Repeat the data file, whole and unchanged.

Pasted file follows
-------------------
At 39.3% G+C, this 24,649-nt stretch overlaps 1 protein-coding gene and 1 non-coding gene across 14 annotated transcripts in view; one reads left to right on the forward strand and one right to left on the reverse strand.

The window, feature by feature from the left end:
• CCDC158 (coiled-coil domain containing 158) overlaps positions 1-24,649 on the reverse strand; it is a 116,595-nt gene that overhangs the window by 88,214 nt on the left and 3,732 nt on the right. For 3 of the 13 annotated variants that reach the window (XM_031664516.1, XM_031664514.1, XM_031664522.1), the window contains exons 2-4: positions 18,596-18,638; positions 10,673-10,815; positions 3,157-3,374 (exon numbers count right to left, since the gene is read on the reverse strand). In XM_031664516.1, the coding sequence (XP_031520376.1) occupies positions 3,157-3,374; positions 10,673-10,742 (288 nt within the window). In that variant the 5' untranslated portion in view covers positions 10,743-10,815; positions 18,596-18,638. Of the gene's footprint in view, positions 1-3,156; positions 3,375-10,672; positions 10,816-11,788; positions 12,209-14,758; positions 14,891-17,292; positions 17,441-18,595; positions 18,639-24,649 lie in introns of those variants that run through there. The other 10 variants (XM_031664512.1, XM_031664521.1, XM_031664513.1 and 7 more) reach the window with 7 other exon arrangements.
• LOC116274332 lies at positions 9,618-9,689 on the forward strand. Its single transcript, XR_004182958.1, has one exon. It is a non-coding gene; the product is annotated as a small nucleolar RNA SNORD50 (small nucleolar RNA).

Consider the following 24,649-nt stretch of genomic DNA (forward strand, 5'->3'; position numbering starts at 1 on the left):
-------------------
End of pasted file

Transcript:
At 39.3% G+C, this 24,649-nt stretch overlaps 1 protein-coding gene and 1 non-coding gene across 14 annotated transcripts in view; one reads left to right on the forward strand and one right to left on the reverse strand.

The window, feature by feature from the left end:
• CCDC158 (coiled-coil domain containing 158) overlaps positions 1-24,649 on the reverse strand; it is a 116,595-nt gene that overhangs the window by 88,214 nt on the left and 3,732 nt on the right. For 3 of the 13 annotated variants that reach the window (XM_031664516.1, XM_031664514.1, XM_031664522.1), the window contains exons 2-4: positions 18,596-18,638; positions 10,673-10,815; positions 3,157-3,374 (exon numbers count right to left, since the gene is read on the reverse strand). In XM_031664516.1, the coding sequence (XP_031520376.1) occupies positions 3,157-3,374; positions 10,673-10,742 (288 nt within the window). In that variant the 5' untranslated portion in view covers positions 10,743-10,815; positions 18,596-18,638. Of the gene's footprint in view, positions 1-3,156; positions 3,375-10,672; positions 10,816-11,788; positions 12,209-14,758; positions 14,891-17,292; positions 17,441-18,595; positions 18,639-24,649 lie in introns of those variants that run through there. The other 10 variants (XM_031664512.1, XM_031664521.1, XM_031664513.1 and 7 more) reach the window with 7 other exon arrangements.
• LOC116274332 lies at positions 9,618-9,689 on the forward strand. Its single transcript, XR_004182958.1, has one exon. It is a non-coding gene; the product is annotated as a small nucleolar RNA SNORD50 (small nucleolar RNA).

Consider the following 24,649-nt stretch of genomic DNA (forward strand, 5'->3'; position numbering starts at 1 on the left):